|Lao Tzu, Taoism, Tao Te Ching,
quotation, quote, desire, secret essences, outcomes
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| The essentials of Taoism's philosophical and
mystical beliefs can be found in the Tao Te Ching (The Way and
Its Power), a text dating from about the third century B.C.E.
(i.e. Before the Common Era aligned with B.C.) The Tao Te Ching
is not the work of one author but is assembled from the works of
several writers who were variously inspired by the life and
teachings of Lao Tzu who lived in the sixth century B.C.E. These
essentials were reinforced and further developed in the Chuang
Tzu, another work that had several authors but which is usually
associated with the main authorship of Chuang Tzu.
From the early days of Taoism as a religion there was a rivalry with Confucianism. Confucianism encouraged the individual to conform to the accepted moral standards, and duties, of an idealised social system. Taoism, on the other hand, preferred that individuals should ignore the moralistic dictates of society and seek only to conform with eternal patterns of the universe, the Tao or Way.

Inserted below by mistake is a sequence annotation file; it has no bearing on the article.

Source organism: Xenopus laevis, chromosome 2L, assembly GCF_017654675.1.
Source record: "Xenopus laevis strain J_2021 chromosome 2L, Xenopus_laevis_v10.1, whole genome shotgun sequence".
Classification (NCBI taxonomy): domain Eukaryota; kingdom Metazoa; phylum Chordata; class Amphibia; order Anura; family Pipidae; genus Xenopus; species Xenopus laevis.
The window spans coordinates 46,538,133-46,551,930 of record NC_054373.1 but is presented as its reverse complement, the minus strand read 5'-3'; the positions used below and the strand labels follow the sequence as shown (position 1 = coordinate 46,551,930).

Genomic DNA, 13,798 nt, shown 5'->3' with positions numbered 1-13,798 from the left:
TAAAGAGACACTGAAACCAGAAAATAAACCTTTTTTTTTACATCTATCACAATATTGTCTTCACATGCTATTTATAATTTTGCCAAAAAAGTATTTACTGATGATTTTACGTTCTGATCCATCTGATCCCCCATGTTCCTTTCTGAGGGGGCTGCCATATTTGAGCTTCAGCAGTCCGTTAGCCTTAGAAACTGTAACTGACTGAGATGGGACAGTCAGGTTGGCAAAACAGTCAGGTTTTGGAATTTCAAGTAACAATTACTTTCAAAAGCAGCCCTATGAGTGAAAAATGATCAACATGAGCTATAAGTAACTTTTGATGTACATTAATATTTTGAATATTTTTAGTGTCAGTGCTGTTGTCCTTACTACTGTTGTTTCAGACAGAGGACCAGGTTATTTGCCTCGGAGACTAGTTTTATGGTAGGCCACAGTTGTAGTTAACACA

This Tao or Way cannot be "intellectually understood" much less described in words!!!
A certain Power was held to associate itself with those who
lived in accord with Tao. Individuals should rely on the impulses
arising from their own essential nature and not on accepted
idealised systems of morality as a guide to their
Some Lao Tzu Tao Te Ching quotation & quote is presented below.
More quotes that are attributable to Chuang Tzu can be found on
our "Central" Taoist mysticism page and our "Other" Spiritual
A journey of a thousand miles must begin with a single
Truly, "Only he that rids himself forever of desire can
see the Secret Essences.
The page below will make you think about Secret Essences!!!
Spirituality and the wider worldOther pages at age-of-the-sage persuasively consider Outcomes!!!
Those who know do not say,
Those who say do not know.
Learning consists in adding to one's stock day by
day. The practice of Tao consists in subtracting day by day:
subtracting and yet again subtracting until one has reached
Which of you can assume such murkiness, to become in
the end still and clear?
Which of you can make yourself inert, to become in the end full of life and stir?
Start of Taoism - Lao Tzu and the
Tao Te Ching quote page